Spectacles have played a significant part of empires and public life throughout history. From the circuses of Rome to the Nuremberg rallies of Nazi Germany, the staging of public events for mass mobilization has served the interests of the ruling elite. However, in this era of the society of the spectacle where images dominate beyond just the media environment, the spectacle is even more integral to the functioning of society.
Only our callousness and denial, characteristics built into the political culture of empire, prevent us from effectively countering the gruesome spectacle of Abu Ghraib and what it represents. One does not need a radical imagination to break free from such horror; just a sense of common humanity. But to recognize that common humanity requires overcoming ethnic, religious, and national prejudices that also inform the political culture of empire.
Perhaps it may be time to raise the whole matter of the "F" word. It certainly seems reasonable to call this erosion of liberties and rights creeping fascism, albeit a postmodern fascism that does not need to rely on mass mobilization [hic] for realizing a proto-fascist agenda. In one of the most brilliant analyses of everyday life in Nazi Germany, Detlev Peukert devoted a whole chapter to 'The Atomization of Everyday Life' in his Inside Nazi Germany (236-242). Combining a form of psychic numbing with political numbing, many Germans just retreated from any public political life and took refuge in their own isolation. Since there is much evidence to support the tendency towards atomization and privatization of everyday life in the United States, it may not require utilizing any reference to fascism, whether postmodern or not. On the other hand, when an administrative authority relies on the militarization of everyday life to pursue a repressive and aggressive agenda, it may be necessary to raise the specter of fascism.
Of course, the racism that led the U.S. military to see every 'gook' as VC in Vietnam has also re-appeared in Iraq. According to one British commander in Iraq, American troops often saw Iraqis as 'undermenschen -- the Nazi expression for sub-humans.' Although embedded U.S. reporters rarely provided an insight into the racist mindset, Mark Franchetti of the London Times quoted one U.S. soldier as asserting that 'Iraqis are sick people and we are the chemotherapy.' And with chemotherapy if the sick person dies it was only to help cure the person.
To view the Bush regime as an aberration in U.S. politics, notwithstanding the electoral shenanigans of the presidential elections of 2000 and 2004, is to neglect the right-wing trends in American life during the last 30 years. These trends have been part of a reaction to the democratization fostered by the movements of the 1960's and the crisis of U.S. hegemony in the 1970's in the aftermath of the conflict in Southeast Asia. Starting with the Reagan Administration of the 1980's, attempts have been mounted at the national, state, and local levels to turn back the clock by repealing or undermining legislative advances made by minorities and women and to reverse environmental protections.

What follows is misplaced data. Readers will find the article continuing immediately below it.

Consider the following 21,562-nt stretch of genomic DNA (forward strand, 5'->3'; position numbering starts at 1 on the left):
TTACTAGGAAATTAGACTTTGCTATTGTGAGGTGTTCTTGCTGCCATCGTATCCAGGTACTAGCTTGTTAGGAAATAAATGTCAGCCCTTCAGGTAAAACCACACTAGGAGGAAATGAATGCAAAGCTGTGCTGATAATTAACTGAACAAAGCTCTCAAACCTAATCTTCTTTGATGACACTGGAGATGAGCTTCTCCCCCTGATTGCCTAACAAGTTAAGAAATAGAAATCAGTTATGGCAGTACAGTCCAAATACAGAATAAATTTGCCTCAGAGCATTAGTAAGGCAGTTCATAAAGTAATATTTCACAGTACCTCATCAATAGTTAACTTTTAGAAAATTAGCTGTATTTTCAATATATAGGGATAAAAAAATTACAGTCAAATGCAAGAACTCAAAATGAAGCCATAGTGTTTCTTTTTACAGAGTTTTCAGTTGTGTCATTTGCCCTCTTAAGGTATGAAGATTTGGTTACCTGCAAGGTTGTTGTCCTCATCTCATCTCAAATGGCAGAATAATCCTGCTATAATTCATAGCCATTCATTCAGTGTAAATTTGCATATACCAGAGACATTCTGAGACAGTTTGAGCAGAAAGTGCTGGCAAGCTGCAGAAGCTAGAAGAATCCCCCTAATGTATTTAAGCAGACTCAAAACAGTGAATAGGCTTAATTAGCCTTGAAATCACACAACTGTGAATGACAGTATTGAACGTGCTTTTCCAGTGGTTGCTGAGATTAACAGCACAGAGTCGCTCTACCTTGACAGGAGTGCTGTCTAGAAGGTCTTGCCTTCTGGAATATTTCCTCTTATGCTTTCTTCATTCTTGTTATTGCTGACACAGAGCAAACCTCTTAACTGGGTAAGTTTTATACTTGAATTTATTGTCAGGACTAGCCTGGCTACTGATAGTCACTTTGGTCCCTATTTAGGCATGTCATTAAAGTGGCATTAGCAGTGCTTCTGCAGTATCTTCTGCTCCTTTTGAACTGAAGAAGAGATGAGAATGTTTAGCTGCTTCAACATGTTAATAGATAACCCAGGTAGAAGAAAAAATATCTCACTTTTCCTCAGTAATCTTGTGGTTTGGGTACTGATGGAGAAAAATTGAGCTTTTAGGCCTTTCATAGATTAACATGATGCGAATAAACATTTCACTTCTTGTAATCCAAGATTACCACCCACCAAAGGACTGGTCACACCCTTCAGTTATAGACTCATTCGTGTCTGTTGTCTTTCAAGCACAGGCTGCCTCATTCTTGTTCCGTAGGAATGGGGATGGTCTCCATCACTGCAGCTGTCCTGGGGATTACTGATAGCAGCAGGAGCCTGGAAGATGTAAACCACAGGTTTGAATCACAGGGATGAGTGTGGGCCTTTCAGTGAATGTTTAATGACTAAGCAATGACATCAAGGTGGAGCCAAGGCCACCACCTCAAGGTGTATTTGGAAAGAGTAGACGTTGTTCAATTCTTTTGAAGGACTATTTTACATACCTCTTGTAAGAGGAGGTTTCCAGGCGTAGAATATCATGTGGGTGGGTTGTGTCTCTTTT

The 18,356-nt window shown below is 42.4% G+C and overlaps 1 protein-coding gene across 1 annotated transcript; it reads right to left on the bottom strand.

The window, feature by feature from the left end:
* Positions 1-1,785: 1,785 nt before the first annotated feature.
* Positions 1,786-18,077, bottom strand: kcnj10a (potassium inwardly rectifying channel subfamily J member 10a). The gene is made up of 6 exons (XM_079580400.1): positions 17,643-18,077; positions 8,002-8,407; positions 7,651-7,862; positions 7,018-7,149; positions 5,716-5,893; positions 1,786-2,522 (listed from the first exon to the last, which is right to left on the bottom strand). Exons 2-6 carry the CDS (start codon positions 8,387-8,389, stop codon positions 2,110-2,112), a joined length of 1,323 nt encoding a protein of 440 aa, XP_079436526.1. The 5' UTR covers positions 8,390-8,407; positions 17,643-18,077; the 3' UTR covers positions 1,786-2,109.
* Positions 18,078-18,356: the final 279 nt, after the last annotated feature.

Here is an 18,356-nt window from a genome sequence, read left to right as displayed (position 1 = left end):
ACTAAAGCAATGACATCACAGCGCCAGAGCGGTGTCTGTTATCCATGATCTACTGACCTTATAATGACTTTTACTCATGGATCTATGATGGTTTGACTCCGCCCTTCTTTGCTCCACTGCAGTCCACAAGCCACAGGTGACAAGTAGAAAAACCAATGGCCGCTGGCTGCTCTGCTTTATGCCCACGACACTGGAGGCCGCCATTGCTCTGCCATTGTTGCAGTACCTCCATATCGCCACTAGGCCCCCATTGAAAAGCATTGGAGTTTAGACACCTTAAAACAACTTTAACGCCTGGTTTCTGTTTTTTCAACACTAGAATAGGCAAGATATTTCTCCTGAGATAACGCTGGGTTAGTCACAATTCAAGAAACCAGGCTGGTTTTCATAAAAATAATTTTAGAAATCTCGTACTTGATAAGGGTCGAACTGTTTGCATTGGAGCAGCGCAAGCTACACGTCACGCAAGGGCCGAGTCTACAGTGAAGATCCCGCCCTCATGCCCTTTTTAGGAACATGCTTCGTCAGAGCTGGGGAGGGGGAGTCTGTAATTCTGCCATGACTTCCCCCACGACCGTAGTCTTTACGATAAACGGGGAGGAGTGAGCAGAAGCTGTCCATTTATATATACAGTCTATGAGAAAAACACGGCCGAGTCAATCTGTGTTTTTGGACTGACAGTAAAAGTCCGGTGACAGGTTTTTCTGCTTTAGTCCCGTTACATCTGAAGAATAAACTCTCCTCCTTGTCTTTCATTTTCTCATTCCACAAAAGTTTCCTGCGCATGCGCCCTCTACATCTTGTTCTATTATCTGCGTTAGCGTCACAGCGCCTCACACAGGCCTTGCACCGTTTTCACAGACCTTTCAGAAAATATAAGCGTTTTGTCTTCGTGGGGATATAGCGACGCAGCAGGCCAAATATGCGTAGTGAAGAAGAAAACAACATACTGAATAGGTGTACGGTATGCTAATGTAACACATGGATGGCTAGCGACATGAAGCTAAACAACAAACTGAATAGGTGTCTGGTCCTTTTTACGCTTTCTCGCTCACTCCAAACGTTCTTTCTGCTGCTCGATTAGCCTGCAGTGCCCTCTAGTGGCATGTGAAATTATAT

To prove they have compassion, albeit constricted and exclusionary, Republicans mount high-profile campaigns such as their intervention in the Terry Schiavo case. Congressional Republicans obviously believe that they can play on the sentiments of a media-manipulated public, too busy or numbed to realize the details of their awful budgetary cuts. Furthermore, and most tragic of all, hewing to a strict father model of government, Congressional Republicans have arrogated to themselves the desire to play god, dispensing life and death according to their own narrow-minded whims and truly heartless politics.
The immediately biopolitical significance of the state of exception as the originary structure in which law encompasses living beings by means of its own suspension emerges clearly in the 'military order' issued by the President of the United States on November 13, 2001, which authorized the 'indefinite detention' and trial by 'military commissions' (not to be confused with the military tribunals provided for by the law of war) of noncitizens suspected of involvement in terrorist activities [...] What is new about President Bush's order is that it radically erases any legal status of the individual, thus producing a legally unnamable and unclassifiable being. Not only do the Taliban captured in Afghanistan not enjoy the status of POWs as defined by the Geneva Convention, they do not even have the status of persons charged with a crime according to Americans laws. Neither prisoners not persons accused, but simply 'detainees,' they are the object of a pure de facto rule, of a detention that is indefinite not only in the temporal sense but in its very nature as well, since it is entirely removed from the law and from judicial oversight. The only thing to which it could possibly be compared is the legal situation of the Jews in the Nazi Lager (camps), who, along with their citizenship, had lost every legal identity, but at least retained their identity as Jews. As Judith Bulter has effectively shown, in the detainee at Guantanamo, bare life reaches its maximum indeterminacy.